Grey Seals at Blakeney Point in Norfolk.
Blakeney Point (officially called Blakeney National Nature Reserve) is a National Nature Reserve situated near to the villages of Blakeney, Morston and Cley next the Sea on the north coast of Norfolk, England. Its main feature is a 6.4 km (4 mi) spit of shingle and sand dunes, but the reserve also includes salt marshes, tidal mudflats and reclaimed farmland. It has been managed by the National Trust since 1912, and lies within the North Norfolk Coast Site of Special Scientific Interest, which is additionally protected through Natura 2000, Special Protection Area (SPA), International Union for Conservation of Nature (IUCN) and Ramsar listings. The reserve is part of both an Area of Outstanding Natural Beauty (AONB), and a World Biosphere Reserve. The Point has been studied for more than a century, following pioneering ecological studies by botanist Francis Wall Oliver and a bird ringing programme initiated by ornithologist Emma Turner.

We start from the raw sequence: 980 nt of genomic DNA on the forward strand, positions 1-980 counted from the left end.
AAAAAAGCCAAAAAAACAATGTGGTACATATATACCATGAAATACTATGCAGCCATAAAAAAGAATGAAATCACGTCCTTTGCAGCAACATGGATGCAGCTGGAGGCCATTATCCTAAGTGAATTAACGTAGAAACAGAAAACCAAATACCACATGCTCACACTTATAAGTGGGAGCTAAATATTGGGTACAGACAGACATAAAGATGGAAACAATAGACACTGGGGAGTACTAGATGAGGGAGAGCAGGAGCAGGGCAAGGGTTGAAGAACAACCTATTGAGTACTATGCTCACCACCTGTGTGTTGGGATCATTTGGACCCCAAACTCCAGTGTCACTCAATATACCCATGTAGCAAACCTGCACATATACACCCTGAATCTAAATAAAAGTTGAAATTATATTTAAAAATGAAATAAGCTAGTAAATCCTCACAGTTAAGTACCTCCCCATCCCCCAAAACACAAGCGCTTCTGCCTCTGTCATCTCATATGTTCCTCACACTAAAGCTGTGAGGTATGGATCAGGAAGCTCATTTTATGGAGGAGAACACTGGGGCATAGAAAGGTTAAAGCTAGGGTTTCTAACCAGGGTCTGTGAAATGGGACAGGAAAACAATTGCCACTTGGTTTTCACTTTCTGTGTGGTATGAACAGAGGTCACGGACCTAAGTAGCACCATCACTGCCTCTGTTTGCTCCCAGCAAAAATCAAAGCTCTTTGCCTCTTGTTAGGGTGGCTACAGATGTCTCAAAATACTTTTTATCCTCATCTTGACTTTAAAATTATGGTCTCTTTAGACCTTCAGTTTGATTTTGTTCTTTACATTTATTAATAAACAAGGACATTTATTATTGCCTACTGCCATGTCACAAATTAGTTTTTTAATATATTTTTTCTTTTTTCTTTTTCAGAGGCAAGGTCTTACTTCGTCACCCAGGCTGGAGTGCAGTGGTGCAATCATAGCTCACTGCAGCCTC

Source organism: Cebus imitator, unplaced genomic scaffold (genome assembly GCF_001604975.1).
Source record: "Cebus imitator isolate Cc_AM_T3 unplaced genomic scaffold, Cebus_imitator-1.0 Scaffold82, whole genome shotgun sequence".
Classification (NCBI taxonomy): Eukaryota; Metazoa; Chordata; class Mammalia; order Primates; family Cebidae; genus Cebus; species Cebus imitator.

Blakeney Point has a mixed colony of about 500 harbour and grey seals. The harbour seals have their young between June and August, and the pups, which can swim almost immediately, may be seen on the mud flats. Grey seals breed in winter, between November and January; their young cannot swim until they have lost their first white coat, so they are restricted to dry land for their first three or four weeks, and can be viewed on the beach during this period. Grey seals colonised a site in east Norfolk in 1993, and started breeding regularly at Blakeney in 2001. It is possible that they now outnumber harbour seals off the Norfolk coast. Seal-watching boat trips run from Blakeney and Morston harbours, giving good views without disturbing the seals.